You know a country has really sunk to an unprecedented depth of wretchedness when its own citizens would prefer to remain in a war zone over taking their chances on a return to the “safety” of their homeland.
Such is what describes the rather embarrassing situation in the Philippine government’s efforts to repatriate up to 13,000 Filipino nationals living and working in Libya which has been wracked in recent weeks by internal strife between various armed groups.
Despite the danger, many Filipinos in Libya have ignored the government’s order for mandatory evacuation, DFA spokesman Charles Jose told reporters on Monday.
“The usual reason we hear from them is that they would rather take the chance. They think they have greater chances of surviving the war [there] than of surviving uncertainty [without jobs] here,” Jose said.
The violence in Libya has been escalating since fighting erupted between armed factions within the sprawling desert nation. Civilians — including Filipinos working there — have not been spared. A Filipino construction worker was reportedly beheaded by militants in Benghazi in mid-July. In Tripoli, a Filipino nurse was reportedly abducted and gang-raped.
To most, it is quite difficult to imagine how one’s chances of survival in a war zone could be regarded as much “greater” than that in a relatively peaceful and stable country like the Philippines. But time and again, it’s been proven that Filipino overseas foreign workers (OFWs) who find themselves in the middle of war are likely to think twice about returning to the Philippines.
Many of the Filipino workers deployed to middle Eastern countries like Libya are highly-trained professionals in the health care and engineering fields. Whilst their work is highly-valued in their host countries (as evident in the high wages they earn there), many of these workers face poverty-level wages in the Philippines. Nurses in the Philippines even get paid negative wages thanks to a crushing supply that utterly dwarfs demand there.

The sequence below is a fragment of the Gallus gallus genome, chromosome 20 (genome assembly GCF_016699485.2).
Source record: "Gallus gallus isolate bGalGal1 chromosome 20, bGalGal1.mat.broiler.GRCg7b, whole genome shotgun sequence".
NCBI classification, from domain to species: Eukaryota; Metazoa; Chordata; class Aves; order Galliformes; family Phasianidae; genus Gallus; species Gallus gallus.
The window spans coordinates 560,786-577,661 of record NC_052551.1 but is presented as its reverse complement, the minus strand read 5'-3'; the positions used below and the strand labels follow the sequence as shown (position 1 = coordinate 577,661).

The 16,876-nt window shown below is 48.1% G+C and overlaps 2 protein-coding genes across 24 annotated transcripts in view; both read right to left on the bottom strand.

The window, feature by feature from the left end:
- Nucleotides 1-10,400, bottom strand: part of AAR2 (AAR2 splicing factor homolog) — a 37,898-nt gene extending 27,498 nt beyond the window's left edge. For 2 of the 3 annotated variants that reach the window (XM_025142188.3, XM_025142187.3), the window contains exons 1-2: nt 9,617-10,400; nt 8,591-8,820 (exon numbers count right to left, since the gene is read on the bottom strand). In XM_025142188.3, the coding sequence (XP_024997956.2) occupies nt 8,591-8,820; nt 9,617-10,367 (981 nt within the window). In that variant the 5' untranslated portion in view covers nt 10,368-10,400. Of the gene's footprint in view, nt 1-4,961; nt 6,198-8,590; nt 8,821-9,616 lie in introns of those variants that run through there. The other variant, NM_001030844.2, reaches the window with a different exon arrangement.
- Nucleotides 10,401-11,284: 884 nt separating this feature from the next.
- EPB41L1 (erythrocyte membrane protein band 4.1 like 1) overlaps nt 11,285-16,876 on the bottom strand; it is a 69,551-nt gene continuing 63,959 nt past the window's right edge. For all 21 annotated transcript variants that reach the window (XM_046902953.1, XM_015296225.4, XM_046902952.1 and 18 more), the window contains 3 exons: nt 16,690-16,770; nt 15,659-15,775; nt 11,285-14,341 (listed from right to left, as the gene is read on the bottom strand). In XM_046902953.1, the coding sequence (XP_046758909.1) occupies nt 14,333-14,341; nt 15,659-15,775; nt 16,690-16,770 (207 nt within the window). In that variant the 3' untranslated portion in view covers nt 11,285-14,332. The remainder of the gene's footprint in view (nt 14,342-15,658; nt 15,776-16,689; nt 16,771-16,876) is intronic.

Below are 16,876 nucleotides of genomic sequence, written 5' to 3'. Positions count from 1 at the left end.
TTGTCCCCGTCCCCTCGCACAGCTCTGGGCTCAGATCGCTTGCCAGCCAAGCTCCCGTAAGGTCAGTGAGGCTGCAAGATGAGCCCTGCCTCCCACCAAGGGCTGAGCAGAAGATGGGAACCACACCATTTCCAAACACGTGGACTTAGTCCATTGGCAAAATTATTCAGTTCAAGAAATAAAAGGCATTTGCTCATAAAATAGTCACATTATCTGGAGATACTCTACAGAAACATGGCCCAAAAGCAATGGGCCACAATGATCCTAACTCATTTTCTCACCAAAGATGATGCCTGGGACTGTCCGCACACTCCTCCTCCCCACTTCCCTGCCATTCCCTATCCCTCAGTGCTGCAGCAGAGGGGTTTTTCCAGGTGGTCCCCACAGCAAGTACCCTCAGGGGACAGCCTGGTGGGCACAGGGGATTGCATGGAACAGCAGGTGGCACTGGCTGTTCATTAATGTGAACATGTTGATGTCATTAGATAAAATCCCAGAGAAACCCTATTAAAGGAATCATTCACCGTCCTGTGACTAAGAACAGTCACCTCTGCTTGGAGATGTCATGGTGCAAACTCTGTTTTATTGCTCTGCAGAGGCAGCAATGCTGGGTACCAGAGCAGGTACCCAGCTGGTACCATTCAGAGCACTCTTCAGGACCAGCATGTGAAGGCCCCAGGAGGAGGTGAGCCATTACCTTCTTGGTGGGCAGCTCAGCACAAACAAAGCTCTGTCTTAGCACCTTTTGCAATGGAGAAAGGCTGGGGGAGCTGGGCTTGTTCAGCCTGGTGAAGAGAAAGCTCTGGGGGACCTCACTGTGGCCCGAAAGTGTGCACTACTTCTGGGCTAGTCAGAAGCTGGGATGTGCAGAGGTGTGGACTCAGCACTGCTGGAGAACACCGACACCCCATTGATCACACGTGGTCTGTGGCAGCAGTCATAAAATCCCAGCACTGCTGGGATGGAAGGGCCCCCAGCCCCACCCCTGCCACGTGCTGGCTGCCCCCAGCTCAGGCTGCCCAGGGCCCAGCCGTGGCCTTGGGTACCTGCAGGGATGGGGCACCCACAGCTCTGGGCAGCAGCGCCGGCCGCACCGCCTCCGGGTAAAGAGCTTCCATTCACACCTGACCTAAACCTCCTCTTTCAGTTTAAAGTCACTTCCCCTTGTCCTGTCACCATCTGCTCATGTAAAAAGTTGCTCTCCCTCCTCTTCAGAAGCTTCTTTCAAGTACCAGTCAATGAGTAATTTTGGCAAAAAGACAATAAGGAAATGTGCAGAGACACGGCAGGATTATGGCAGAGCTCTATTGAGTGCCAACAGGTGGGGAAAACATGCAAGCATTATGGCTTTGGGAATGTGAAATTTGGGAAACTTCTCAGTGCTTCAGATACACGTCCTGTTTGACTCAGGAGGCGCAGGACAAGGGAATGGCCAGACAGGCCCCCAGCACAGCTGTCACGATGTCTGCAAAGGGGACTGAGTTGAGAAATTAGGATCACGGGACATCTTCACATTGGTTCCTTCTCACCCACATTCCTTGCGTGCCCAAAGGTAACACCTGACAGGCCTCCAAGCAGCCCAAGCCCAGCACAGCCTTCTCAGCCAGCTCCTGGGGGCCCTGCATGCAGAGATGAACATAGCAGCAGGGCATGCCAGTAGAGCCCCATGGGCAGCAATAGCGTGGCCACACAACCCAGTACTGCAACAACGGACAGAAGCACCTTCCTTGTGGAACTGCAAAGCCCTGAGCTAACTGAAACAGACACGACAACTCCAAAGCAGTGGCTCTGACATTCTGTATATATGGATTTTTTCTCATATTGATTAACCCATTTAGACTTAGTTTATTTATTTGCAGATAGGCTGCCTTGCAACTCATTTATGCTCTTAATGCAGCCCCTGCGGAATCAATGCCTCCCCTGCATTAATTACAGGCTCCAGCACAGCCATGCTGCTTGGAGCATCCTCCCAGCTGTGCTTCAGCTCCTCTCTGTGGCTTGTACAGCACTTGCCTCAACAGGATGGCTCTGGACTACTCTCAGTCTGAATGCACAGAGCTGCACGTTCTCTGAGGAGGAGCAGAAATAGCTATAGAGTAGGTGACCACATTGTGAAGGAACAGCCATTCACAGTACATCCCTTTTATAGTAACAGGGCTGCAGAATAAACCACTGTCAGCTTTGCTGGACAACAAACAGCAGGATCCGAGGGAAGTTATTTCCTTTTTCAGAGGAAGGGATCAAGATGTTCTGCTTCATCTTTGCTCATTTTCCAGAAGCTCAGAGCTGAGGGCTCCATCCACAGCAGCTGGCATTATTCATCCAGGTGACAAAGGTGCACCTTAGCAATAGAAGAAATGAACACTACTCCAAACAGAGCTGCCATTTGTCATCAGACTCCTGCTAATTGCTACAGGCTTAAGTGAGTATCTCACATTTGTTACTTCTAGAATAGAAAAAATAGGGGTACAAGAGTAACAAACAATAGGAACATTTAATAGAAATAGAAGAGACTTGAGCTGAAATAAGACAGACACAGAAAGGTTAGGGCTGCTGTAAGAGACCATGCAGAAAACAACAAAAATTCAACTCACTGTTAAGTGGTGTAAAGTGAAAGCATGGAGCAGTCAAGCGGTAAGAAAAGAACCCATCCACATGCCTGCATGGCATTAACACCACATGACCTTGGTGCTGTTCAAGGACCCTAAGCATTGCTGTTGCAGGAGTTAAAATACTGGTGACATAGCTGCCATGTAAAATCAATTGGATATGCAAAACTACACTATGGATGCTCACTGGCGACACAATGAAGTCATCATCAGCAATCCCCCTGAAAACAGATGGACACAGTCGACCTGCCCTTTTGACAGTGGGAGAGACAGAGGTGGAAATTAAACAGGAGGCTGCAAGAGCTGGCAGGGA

Recently, prized meteorologists employed by the Philippine Atmospheric, Geophysical and Astronomical Services Administration (PAGASA) too had voted with their feet and headed for the greener pasteurs of the weather services in foreign countries where their expertise is better-appreciated. This is remarkable considering the Philippines is completely vulnerable to the hundreds of tropical storms that ravage its islands every year. Much of the death and destruction wreaked by these storms could have been prevented by improved (or, at least, sustained) weather monitoring and forecasting capability — a critical service PAGASA struggles to provide.
But even for relatively-affluent Filipinos, life in the former US colony is no bed of roses. Even in Metro Manila, where most of the country’s movers and shakers live, the lifestyle is, to put it mildly, an acquired taste. The country’s premier city the development of which, one would think, would be prioritised by its wealthy and influential elite inhabitants remains one of the world’s least livable cities. The teeming megalopolis was referred to as the “Gates of Hell” by novelist Dan Brown in his recent book Inferno. Metro Manila’s notorious traffic gridlock dooms most of its residents to spending from three to four hours of their lives stuck in traffic everyday. And because of this, real estate prices in the inner city, specially within the areas of its central business districts, are far beyond the reach of even upper-middleclass Filipinos.
As such, many Filipinos who rely on a daily commute through Manila’s choked steaming streets endure appalling living conditions in hovels and dormitories just to be within a 2-3 hour commute of their places of work. Considering that agriculture in the Philippines no longer provides a decent enough income to millions of Filipinos, cities have come to represent the hope for decent employment for Filipinos.
This is the so-called “alternative” the Philippines presents to the average OFW eking out a living in hostile desert kingdoms half a planet away. For all the lip service paid to “inclusive growth” (made even more tragic by the supposed ‘positive’ macro-economic numbers the Philippines had attained over the last couple years), there is very little confidence among ordinary Filipinos that their homeland will be a better one anytime soon.
[Photo courtesy Women Under Siege Project.]
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